Nuclear energy can play an important role in addressing the world's increasing energy demands, if safety, waste and proliferation issues are satisfactorily addressed. Advances in the design of advanced systems such as Generation IV reactors (with full or partial waste recycling capabilities), or accelerator driven systems, as well as finding new fuel cycles require improvement in basic nuclear data, in particular cross-sections for neutron induced reactions on actinides. High accuracy neutron reaction measurements on actinides are performed at the n_TOF facility, CERN. Measurements on actinides include radiative neutron capture and neutron induced fission. The Group developed a silicon strip detection system to measure neutron-induced charged particle reactions. It was used to measure neutron induced reactions on 14N and 35Cl. Nitrogen and Chlorine are present in the human body and the 14N(n,p)14C and 35Cl(n,p)35S reactions are of key importance in the boron neutron capture therapy of cancer because the emitted protons deliver locally a significant tissue dose. Understanding the radiation risks imposed by such background reactions of neutrons is essential for developing NCT into a routine treatment.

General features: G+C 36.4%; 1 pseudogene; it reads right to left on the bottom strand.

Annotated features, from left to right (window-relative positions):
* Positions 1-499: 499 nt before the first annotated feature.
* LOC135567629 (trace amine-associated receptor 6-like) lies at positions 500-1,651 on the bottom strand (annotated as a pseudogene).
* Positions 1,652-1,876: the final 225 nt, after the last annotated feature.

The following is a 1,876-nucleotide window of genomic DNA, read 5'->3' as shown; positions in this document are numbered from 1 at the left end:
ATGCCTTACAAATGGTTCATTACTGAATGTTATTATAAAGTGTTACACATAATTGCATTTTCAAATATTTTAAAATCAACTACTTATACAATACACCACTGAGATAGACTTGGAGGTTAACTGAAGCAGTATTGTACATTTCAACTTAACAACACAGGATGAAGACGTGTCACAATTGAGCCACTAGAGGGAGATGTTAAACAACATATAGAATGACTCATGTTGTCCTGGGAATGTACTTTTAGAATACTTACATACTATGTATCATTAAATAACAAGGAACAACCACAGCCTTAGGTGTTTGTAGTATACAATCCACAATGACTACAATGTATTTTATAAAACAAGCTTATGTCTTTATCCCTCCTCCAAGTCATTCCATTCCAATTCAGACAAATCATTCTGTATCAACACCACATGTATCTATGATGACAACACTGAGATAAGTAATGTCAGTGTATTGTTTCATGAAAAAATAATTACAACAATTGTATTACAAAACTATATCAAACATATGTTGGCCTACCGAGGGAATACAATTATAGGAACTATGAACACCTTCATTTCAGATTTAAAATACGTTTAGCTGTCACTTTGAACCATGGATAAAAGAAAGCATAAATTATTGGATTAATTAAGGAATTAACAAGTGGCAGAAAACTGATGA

Alex Murphy is co-leading the STFC Public Engagement Sparks award, Remote3: Remote sensing by Remote schools in Remote environments. The aim of this project is to bring STEM opportunities to pupils located in remote communities, for which the distance from urban centres presents a significant barrier to engagement with outreach opportunities.The research by the Group engages with the public's enthusiasm and interest for science at the largest and smallest scales. Members of the Group promote this public interest with a wide range of engagements and activities such as talks to schools public lectures, national print and radio media..